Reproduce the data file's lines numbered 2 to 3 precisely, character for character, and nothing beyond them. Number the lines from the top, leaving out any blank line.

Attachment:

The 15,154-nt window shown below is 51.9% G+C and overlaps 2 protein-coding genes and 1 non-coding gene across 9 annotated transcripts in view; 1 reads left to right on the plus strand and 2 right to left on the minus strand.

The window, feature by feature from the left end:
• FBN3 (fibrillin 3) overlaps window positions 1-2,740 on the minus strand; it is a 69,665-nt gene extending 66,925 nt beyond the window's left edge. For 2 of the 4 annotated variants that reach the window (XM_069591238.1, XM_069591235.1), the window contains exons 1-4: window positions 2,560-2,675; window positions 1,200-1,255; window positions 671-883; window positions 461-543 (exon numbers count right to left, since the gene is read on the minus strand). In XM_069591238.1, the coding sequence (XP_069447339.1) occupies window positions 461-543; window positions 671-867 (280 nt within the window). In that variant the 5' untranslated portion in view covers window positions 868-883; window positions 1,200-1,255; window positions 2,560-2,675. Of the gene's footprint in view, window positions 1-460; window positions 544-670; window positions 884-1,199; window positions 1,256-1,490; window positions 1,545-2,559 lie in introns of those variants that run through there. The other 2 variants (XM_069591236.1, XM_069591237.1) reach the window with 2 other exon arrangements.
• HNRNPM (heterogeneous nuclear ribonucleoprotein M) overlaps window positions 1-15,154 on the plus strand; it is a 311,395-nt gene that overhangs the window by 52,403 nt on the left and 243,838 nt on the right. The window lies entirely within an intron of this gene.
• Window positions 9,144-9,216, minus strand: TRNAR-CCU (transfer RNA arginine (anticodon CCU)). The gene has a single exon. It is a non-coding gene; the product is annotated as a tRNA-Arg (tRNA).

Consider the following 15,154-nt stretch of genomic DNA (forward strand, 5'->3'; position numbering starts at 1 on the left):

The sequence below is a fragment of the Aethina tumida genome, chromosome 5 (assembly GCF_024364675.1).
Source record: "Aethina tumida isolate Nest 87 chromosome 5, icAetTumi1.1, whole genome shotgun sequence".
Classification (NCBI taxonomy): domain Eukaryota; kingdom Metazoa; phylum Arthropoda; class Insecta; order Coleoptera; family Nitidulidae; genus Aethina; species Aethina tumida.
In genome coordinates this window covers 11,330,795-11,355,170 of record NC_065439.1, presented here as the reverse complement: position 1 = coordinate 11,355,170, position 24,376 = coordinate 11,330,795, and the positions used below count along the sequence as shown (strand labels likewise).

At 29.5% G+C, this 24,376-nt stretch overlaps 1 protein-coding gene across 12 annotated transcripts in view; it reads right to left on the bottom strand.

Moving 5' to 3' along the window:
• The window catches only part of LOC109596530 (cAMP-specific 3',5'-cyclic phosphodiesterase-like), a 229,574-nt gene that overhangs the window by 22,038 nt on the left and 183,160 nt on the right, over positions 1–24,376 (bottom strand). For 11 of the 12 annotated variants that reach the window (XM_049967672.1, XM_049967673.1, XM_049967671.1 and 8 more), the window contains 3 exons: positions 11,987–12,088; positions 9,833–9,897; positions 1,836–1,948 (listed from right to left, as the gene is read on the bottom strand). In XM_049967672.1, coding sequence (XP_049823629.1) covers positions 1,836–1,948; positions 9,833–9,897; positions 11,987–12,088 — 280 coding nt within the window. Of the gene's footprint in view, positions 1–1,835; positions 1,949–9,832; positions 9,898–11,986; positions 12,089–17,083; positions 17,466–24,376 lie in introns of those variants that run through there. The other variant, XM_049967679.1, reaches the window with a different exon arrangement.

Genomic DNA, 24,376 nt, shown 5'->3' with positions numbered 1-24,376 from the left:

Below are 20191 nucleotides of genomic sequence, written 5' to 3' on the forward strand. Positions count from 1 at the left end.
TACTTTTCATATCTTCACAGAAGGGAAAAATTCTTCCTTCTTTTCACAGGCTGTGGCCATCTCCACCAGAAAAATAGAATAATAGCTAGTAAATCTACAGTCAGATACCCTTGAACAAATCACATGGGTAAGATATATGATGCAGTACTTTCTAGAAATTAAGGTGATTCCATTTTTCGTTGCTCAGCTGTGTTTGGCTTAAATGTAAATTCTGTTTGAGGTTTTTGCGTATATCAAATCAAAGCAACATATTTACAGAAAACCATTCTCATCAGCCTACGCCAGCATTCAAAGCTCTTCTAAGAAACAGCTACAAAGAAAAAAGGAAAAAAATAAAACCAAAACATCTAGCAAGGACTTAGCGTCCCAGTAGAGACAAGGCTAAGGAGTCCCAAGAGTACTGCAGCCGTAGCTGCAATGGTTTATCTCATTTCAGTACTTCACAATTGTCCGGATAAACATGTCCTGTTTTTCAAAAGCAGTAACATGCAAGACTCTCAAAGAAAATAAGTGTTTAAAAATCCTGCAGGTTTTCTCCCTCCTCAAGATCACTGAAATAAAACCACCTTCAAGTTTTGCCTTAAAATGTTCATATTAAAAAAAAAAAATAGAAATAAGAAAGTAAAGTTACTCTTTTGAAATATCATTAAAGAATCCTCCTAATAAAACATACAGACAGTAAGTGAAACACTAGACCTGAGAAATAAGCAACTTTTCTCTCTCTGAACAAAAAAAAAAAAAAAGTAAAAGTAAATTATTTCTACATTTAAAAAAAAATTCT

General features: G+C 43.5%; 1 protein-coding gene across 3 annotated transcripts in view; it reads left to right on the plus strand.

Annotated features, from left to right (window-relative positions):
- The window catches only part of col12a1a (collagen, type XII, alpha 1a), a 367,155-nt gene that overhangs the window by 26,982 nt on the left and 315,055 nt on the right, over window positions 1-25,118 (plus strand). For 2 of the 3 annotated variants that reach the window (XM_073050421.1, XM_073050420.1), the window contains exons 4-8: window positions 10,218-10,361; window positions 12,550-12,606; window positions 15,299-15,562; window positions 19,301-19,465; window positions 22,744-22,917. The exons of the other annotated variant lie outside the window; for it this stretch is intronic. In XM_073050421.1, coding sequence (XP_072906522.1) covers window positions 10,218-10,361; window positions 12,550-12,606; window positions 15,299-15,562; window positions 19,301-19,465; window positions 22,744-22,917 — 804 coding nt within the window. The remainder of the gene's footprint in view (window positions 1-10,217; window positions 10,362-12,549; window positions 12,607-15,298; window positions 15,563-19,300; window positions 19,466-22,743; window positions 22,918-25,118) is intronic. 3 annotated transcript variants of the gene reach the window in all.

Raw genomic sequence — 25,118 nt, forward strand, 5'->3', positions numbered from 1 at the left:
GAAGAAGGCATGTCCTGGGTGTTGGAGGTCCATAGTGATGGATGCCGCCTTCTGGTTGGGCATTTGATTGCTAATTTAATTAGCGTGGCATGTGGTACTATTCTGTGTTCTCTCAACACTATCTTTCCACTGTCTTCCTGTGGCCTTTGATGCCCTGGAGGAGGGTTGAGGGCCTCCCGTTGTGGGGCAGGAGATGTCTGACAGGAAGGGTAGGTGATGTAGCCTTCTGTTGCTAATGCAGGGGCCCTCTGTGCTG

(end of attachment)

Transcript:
The window, feature by feature from the left end:
• FBN3 (fibrillin 3) overlaps window positions 1-2,740 on the minus strand; it is a 69,665-nt gene extending 66,925 nt beyond the window's left edge. For 2 of the 4 annotated variants that reach the window (XM_069591238.1, XM_069591235.1), the window contains exons 1-4: window positions 2,560-2,675; window positions 1,200-1,255; window positions 671-883; window positions 461-543 (exon numbers count right to left, since the gene is read on the minus strand). In XM_069591238.1, the coding sequence (XP_069447339.1) occupies window positions 461-543; window positions 671-867 (280 nt within the window). In that variant the 5' untranslated portion in view covers window positions 868-883; window positions 1,200-1,255; window positions 2,560-2,675. Of the gene's footprint in view, window positions 1-460; window positions 544-670; window positions 884-1,199; window positions 1,256-1,490; window positions 1,545-2,559 lie in introns of those variants that run through there. The other 2 variants (XM_069591236.1, XM_069591237.1) reach the window with 2 other exon arrangements.